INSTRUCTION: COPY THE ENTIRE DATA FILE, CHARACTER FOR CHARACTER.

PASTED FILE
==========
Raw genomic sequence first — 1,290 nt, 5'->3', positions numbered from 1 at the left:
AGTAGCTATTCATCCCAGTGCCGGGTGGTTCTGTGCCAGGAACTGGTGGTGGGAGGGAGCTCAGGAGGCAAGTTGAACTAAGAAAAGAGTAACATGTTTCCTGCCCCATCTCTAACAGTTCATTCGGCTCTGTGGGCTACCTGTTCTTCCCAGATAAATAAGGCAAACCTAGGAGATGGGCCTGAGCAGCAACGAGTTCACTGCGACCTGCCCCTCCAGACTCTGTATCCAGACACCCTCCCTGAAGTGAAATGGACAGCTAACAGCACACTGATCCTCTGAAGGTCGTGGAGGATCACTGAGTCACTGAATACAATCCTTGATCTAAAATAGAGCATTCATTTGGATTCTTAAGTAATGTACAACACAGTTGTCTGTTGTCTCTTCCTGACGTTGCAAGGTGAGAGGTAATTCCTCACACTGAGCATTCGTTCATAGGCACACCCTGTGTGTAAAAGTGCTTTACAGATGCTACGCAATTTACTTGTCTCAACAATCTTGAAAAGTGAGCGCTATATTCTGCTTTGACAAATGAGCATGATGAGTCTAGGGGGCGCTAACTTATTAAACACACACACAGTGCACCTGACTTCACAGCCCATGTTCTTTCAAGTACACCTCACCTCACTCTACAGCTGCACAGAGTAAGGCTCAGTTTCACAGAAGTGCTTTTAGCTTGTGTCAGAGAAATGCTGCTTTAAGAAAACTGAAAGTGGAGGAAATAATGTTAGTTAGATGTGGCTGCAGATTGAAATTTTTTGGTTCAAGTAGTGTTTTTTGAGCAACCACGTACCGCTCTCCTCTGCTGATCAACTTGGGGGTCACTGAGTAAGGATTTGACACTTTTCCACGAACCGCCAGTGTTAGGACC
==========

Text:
Raw genomic sequence first — 1,290 nt, 5'->3', positions numbered from 1 at the left:
AGTAGCTATTCATCCCAGTGCCGGGTGGTTCTGTGCCAGGAACTGGTGGTGGGAGGGAGCTCAGGAGGCAAGTTGAACTAAGAAAAGAGTAACATGTTTCCTGCCCCATCTCTAACAGTTCATTCGGCTCTGTGGGCTACCTGTTCTTCCCAGATAAATAAGGCAAACCTAGGAGATGGGCCTGAGCAGCAACGAGTTCACTGCGACCTGCCCCTCCAGACTCTGTATCCAGACACCCTCCCTGAAGTGAAATGGACAGCTAACAGCACACTGATCCTCTGAAGGTCGTGGAGGATCACTGAGTCACTGAATACAATCCTTGATCTAAAATAGAGCATTCATTTGGATTCTTAAGTAATGTACAACACAGTTGTCTGTTGTCTCTTCCTGACGTTGCAAGGTGAGAGGTAATTCCTCACACTGAGCATTCGTTCATAGGCACACCCTGTGTGTAAAAGTGCTTTACAGATGCTACGCAATTTACTTGTCTCAACAATCTTGAAAAGTGAGCGCTATATTCTGCTTTGACAAATGAGCATGATGAGTCTAGGGGGCGCTAACTTATTAAACACACACACAGTGCACCTGACTTCACAGCCCATGTTCTTTCAAGTACACCTCACCTCACTCTACAGCTGCACAGAGTAAGGCTCAGTTTCACAGAAGTGCTTTTAGCTTGTGTCAGAGAAATGCTGCTTTAAGAAAACTGAAAGTGGAGGAAATAATGTTAGTTAGATGTGGCTGCAGATTGAAATTTTTTGGTTCAAGTAGTGTTTTTTGAGCAACCACGTACCGCTCTCCTCTGCTGATCAACTTGGGGGTCACTGAGTAAGGATTTGACACTTTTCCACGAACCGCCAGTGTTAGGACC